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Restoring Water Balance

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  • Mission: use science, advocacy and the law to protect, preserve and enhance the Charles River and its watershed.
  • Mission: use science, advocacy and the law to protect, preserve and enhance the Charles River and its watershed.
  • Mission: use science, advocacy and the law to protect, preserve and enhance the Charles River and its watershed.
  • Charles River Watershed Association (CRWA) has developed a suite of tools and an approach to the urban environment that will help create a new kind of place: a Blue City. Bringing together techniques such as Low Impact Development (LID), Green Buildings, Green Infrastructure, Green Corridors, and stormwater management with an eye toward recreating natural hydrology and treating rainwater like the resource it is. New England receives over 40 inches of rainfall a year on average. Properly managed, this water can cool buildings (directly and through strategically used vegetation), improve air quality, add aesthetic amenities, reduce flooding, and relieve drought. By restoring natural hydrologic function, Blue Cities initiatives can improve human and aquatic ecosystems. We can redesign our cities to capture and cleanse water and convey it to rivers, lakes, and harbors gradually through natural, vegetated channels. Blue Development incorporates designs for the built environment that engage with every stage of the water cycle. It identifies critical watershed problems, finds potential solutions, and brings people together to support restoration efforts.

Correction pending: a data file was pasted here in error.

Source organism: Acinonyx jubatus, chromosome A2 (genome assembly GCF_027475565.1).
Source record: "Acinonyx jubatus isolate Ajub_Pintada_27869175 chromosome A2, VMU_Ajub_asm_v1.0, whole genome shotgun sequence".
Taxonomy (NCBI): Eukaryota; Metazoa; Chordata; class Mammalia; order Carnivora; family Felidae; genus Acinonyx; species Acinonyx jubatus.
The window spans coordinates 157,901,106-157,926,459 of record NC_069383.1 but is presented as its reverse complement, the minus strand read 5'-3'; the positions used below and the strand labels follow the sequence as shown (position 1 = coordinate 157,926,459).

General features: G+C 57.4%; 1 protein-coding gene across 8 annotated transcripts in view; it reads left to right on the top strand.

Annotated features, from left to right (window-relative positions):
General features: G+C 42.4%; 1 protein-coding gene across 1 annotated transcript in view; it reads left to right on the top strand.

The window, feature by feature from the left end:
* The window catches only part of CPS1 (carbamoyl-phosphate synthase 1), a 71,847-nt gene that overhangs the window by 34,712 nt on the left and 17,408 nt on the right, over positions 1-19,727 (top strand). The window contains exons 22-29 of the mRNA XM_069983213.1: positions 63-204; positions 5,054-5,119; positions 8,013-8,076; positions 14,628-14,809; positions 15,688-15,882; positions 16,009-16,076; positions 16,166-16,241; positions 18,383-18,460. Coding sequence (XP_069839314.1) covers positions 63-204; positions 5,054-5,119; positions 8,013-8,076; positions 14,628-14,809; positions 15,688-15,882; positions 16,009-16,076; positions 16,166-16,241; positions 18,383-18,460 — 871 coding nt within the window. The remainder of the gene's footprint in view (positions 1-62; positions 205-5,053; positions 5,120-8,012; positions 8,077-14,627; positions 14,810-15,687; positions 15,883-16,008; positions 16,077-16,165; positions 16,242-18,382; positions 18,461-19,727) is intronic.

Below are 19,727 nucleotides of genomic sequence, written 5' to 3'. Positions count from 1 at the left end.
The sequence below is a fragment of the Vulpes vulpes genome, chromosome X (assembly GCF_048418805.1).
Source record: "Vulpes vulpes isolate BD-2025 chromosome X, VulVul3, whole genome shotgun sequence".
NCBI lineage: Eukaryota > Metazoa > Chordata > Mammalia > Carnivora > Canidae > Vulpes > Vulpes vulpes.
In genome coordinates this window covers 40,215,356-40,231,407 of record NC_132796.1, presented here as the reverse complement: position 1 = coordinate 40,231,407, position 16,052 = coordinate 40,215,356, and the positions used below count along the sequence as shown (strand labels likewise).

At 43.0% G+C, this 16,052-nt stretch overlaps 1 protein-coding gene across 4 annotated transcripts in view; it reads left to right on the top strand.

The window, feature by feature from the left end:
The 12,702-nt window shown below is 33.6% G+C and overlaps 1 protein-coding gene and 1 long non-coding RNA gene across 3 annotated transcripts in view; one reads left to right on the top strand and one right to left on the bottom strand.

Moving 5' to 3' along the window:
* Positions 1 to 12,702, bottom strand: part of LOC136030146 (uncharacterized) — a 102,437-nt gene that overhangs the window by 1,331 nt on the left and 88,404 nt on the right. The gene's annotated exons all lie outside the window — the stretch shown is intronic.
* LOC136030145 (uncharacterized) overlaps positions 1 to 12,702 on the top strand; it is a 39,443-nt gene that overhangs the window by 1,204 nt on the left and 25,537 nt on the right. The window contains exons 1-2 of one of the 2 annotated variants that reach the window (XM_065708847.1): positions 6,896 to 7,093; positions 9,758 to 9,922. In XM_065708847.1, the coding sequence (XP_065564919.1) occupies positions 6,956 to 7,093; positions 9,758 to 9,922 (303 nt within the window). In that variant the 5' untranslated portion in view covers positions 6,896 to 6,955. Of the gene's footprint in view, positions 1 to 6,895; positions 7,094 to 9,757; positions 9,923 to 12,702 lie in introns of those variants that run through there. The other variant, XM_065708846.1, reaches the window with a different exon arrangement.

• Discusses three case studies in which CRWA developed our Blue Cities Approach to urban planning and redevelopment. The three case studies are the neighborhoods of North Allston, Zakim North (Charlestown, Cambridge Somerville), Longwood Medical Area. Today I am going to go over the basic approach and then discuss one small piece of research and study that came out of the North Allston case study.
  • The players: CRWA Nitsch Bellingham: Department of Public Works (directly responsible for MS4 compliance), Conservation, Planning, Funding from 604(b) grant via DEP
  • Bellingham obtains water from groundwater – which feeds Charles River, low flow issues during summer and fall Water quality impairments – TMDLs for Charles River for pathogens and nutrients – requires phosphorus load reduction from Bellingham to Charles of 52% Portions of Charles listed as impaired
  • Status of MS4 permits